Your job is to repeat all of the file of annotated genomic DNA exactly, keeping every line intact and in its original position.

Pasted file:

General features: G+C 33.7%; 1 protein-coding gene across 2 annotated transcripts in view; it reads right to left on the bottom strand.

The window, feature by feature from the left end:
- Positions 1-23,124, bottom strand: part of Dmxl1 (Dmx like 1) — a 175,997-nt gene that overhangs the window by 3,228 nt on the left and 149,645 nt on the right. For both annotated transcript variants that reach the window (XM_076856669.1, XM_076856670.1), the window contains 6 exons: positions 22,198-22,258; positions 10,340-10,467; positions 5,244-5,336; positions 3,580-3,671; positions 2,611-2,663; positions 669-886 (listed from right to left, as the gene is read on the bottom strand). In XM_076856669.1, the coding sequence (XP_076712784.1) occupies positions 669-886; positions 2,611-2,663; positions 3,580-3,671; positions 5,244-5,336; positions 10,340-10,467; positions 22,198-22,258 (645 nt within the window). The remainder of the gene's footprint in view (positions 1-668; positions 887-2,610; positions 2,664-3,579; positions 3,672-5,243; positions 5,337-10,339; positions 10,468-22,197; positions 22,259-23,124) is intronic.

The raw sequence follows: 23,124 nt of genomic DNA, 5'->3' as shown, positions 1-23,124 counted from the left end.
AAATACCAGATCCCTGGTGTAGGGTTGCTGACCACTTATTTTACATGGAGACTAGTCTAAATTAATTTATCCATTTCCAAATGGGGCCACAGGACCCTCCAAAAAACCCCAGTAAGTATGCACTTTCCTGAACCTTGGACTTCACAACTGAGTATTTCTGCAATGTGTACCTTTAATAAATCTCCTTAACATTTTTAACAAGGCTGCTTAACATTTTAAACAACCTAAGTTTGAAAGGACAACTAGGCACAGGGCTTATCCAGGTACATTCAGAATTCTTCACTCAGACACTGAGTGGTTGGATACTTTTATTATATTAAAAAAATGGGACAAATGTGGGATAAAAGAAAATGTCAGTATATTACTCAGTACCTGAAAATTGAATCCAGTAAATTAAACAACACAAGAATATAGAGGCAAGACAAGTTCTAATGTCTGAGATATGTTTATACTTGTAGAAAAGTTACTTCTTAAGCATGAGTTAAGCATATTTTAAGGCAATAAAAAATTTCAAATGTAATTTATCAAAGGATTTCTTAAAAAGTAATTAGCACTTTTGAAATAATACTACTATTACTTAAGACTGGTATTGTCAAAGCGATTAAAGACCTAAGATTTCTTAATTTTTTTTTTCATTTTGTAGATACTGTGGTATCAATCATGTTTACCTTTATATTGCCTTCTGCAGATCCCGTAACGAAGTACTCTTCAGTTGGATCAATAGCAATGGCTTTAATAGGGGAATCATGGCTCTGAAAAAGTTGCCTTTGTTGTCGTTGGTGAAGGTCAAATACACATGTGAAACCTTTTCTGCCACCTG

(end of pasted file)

General features: G+C 33.7%; 1 protein-coding gene across 2 annotated transcripts in view; it reads right to left on the bottom strand.

The window, feature by feature from the left end:
- Positions 1-23,124, bottom strand: part of Dmxl1 (Dmx like 1) — a 175,997-nt gene that overhangs the window by 3,228 nt on the left and 149,645 nt on the right. For both annotated transcript variants that reach the window (XM_076856669.1, XM_076856670.1), the window contains 6 exons: positions 22,198-22,258; positions 10,340-10,467; positions 5,244-5,336; positions 3,580-3,671; positions 2,611-2,663; positions 669-886 (listed from right to left, as the gene is read on the bottom strand). In XM_076856669.1, the coding sequence (XP_076712784.1) occupies positions 669-886; positions 2,611-2,663; positions 3,580-3,671; positions 5,244-5,336; positions 10,340-10,467; positions 22,198-22,258 (645 nt within the window). The remainder of the gene's footprint in view (positions 1-668; positions 887-2,610; positions 2,664-3,579; positions 3,672-5,243; positions 5,337-10,339; positions 10,468-22,197; positions 22,259-23,124) is intronic.

The raw sequence follows: 23,124 nt of genomic DNA, 5'->3' as shown, positions 1-23,124 counted from the left end.
AAATACCAGATCCCTGGTGTAGGGTTGCTGACCACTTATTTTACATGGAGACTAGTCTAAATTAATTTATCCATTTCCAAATGGGGCCACAGGACCCTCCAAAAAACCCCAGTAAGTATGCACTTTCCTGAACCTTGGACTTCACAACTGAGTATTTCTGCAATGTGTACCTTTAATAAATCTCCTTAACATTTTTAACAAGGCTGCTTAACATTTTAAACAACCTAAGTTTGAAAGGACAACTAGGCACAGGGCTTATCCAGGTACATTCAGAATTCTTCACTCAGACACTGAGTGGTTGGATACTTTTATTATATTAAAAAAATGGGACAAATGTGGGATAAAAGAAAATGTCAGTATATTACTCAGTACCTGAAAATTGAATCCAGTAAATTAAACAACACAAGAATATAGAGGCAAGACAAGTTCTAATGTCTGAGATATGTTTATACTTGTAGAAAAGTTACTTCTTAAGCATGAGTTAAGCATATTTTAAGGCAATAAAAAATTTCAAATGTAATTTATCAAAGGATTTCTTAAAAAGTAATTAGCACTTTTGAAATAATACTACTATTACTTAAGACTGGTATTGTCAAAGCGATTAAAGACCTAAGATTTCTTAATTTTTTTTTTCATTTTGTAGATACTGTGGTATCAATCATGTTTACCTTTATATTGCCTTCTGCAGATCCCGTAACGAAGTACTCTTCAGTTGGATCAATAGCAATGGCTTTAATAGGGGAATCATGGCTCTGAAAAAGTTGCCTTTGTTGTCGTTGGTGAAGGTCAAATACACATGTGAAACCTTTTCTGCCACCTG